EVALUATION OF AMIDES OBTAINED FROM PIPER AMALAGO IN MECHANICAL HYPERAGESY INDUCED BY CARRAGEENAN IN MICE
or facilitation. These events begin after the local release of inflammatory mediators and activation of
immune cells or specific receptors in the peripheral and central nervous system (Rocha et al., 2007). In
popular medicine, Piper amalago has been used as an anti-inflammatory agent and this effect has been
scientifically validated as topical anti-inflammatory agent (Sosa et al., 2002). The ethanol extract of the
aerial parts of Piper amalago (EEPA) possesses the anti-hyperalgesic actions Objective: Based on this
context, the objective of this study was to evaluate compounds isolated from EEPA such as the amides N-
[7-(3’,4’-methylenedioxyphenyl)-2(Z),4(Z)-heptadienoyl] pyrrolidine (1) and N-[7-(3’,4’-
methylenedioxyphenyl)-2(E),4(E)-heptadienoyl]pyrrolidine (2) in experimental model of carrageenaninduced mechanical hyperalgesia in mice. Materials and Methods: In this model, male Swiss mice (20-25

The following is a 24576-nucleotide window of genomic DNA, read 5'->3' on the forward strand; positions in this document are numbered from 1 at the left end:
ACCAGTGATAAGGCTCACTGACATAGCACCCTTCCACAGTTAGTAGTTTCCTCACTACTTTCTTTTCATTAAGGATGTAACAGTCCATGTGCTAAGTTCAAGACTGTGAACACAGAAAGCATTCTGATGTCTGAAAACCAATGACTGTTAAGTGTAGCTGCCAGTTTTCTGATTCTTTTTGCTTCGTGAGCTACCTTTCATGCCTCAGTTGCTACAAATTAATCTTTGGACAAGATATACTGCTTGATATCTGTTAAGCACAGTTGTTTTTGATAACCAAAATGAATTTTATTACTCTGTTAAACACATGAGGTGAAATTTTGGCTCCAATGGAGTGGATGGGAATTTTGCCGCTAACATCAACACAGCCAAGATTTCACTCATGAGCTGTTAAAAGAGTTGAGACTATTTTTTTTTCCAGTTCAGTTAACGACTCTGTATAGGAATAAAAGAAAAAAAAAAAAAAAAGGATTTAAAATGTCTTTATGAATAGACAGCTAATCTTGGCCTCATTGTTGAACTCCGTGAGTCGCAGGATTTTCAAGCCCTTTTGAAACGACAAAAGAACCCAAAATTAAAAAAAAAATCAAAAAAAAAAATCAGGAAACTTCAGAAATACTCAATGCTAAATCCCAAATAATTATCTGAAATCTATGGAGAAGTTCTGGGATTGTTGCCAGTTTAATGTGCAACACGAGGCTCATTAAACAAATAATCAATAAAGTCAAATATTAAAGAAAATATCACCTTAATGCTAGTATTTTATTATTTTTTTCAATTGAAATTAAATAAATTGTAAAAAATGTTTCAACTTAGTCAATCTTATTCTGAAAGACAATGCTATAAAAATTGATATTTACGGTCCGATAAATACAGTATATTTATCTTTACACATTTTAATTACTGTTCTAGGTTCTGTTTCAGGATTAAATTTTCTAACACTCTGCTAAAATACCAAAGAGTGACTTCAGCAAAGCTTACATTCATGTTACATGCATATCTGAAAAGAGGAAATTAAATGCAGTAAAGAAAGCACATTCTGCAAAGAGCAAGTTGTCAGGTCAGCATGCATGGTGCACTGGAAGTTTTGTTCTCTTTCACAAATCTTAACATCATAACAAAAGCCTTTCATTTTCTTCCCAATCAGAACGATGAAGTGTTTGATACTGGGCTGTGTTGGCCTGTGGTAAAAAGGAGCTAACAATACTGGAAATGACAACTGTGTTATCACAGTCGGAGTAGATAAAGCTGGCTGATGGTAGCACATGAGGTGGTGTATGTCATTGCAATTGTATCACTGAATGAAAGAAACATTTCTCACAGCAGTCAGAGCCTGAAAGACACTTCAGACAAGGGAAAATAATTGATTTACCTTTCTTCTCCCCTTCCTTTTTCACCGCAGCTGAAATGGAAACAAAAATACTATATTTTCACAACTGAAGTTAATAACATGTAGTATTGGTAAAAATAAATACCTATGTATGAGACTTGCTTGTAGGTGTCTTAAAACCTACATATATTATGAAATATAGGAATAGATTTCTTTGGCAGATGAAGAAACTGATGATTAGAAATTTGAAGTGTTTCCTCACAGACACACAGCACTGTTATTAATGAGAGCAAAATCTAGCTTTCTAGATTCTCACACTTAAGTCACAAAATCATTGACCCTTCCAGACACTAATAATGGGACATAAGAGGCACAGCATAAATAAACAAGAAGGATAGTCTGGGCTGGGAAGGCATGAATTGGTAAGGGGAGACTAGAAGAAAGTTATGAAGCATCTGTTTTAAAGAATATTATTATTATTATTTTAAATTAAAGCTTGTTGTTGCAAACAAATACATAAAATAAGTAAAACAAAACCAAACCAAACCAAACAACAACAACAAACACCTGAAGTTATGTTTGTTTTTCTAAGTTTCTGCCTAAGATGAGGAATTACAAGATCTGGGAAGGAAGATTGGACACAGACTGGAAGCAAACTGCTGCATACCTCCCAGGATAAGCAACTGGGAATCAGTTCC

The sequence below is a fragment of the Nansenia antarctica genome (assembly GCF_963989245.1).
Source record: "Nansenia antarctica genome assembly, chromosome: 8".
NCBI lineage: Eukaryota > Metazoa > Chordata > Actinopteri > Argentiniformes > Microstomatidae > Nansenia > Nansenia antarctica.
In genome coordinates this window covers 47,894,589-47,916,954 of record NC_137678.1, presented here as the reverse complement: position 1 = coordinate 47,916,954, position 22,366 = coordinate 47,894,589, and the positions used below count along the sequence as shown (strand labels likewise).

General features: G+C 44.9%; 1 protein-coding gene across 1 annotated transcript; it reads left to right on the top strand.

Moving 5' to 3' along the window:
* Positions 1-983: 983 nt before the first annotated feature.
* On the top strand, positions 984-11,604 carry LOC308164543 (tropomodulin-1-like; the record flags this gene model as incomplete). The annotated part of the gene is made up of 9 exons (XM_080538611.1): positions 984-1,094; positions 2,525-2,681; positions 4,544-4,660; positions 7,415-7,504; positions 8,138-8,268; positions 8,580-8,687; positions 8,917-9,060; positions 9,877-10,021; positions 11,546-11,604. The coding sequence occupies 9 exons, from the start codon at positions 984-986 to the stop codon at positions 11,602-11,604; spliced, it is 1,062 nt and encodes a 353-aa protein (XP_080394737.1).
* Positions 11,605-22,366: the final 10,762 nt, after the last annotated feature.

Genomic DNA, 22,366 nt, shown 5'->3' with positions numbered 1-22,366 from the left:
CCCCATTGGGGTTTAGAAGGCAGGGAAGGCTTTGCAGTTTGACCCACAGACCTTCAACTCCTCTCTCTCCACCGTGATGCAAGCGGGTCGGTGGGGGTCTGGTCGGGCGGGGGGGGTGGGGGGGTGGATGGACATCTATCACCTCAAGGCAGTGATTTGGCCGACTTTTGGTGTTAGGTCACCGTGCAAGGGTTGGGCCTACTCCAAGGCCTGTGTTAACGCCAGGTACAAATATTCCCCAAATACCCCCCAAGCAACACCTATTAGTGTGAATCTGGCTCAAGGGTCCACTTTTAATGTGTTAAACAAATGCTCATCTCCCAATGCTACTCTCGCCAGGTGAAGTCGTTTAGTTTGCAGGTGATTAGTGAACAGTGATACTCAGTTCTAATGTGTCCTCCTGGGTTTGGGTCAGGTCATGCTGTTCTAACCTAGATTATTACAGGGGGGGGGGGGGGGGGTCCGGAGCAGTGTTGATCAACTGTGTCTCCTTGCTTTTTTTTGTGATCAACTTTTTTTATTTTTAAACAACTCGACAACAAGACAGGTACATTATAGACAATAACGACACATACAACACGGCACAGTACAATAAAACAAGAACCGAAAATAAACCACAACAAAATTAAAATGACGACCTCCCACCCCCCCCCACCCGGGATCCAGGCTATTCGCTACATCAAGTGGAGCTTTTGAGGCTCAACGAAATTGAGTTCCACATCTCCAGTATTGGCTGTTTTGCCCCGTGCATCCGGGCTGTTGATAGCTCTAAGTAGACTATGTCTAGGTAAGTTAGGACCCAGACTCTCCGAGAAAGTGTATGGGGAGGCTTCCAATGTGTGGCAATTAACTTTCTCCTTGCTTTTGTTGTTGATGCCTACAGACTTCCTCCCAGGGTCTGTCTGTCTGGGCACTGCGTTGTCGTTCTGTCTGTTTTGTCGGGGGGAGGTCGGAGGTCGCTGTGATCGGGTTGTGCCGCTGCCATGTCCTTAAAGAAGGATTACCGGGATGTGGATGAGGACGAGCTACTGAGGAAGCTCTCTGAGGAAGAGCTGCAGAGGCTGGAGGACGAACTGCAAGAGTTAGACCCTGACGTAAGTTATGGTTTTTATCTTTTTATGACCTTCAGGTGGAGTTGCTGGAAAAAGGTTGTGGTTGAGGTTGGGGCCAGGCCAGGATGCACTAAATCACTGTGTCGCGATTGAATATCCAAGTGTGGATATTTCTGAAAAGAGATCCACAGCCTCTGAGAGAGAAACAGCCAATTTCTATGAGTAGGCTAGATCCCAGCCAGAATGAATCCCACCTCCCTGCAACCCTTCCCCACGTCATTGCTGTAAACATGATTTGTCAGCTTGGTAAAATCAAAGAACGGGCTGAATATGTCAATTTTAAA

g) were treated orally with, compound 1 (1mg/kg), compound 2 (1 mg/kg), one hour before the induction
of hypernociception by acute application of intraplantar 20µl of carrageenan (Cg) 300µg/paw. The
evaluation of the sensitivity threshold or mechanical hyperalgesia was performed using Von Frey
filaments before (baseline) and after injection (1-4 hours). The animals were placed in boxes with one side
transparent background on a platform with wire mesh, allowing access to rear paw of the animal Von Frey
filaments. Results: The treatment with 1 and 2 significantly prevented the reduction of threshold
mechanical sensitivity after 3 h, with a maximum reduction for 1 of 82 ± 6 % and for 2 of 86 ± 3 % (P <
0.001) compared with control. The same result occurred when the sensitivity was assessed 4 h after
carrageenan, with maximal inhibition for 1 of 96 ± 3 % and for 2 of 93 ± 6 % (P < 0.001) compared with
control. Conclusion and Discussion: Thus, the present study showed for the first time the compounds
responsible for EEPA anti-hiperalgesic activity when administered orally in mice. Studies are being
conducted to highlight the possible charge of the activity and its demonstrated its mechanism of action.
ROCHA, A. P. C. et al. Pain: Current Aspects on Peripheral and Central Sensitization. Rev Bras Anestesiol,
v.57, n.1, p. 94-105, 2007.
SOSA, S. et al. Screening of the topical anti-inflammatory activity of some Central American plants. J
Ethnopharmacol. 81, 211-5, 2002.
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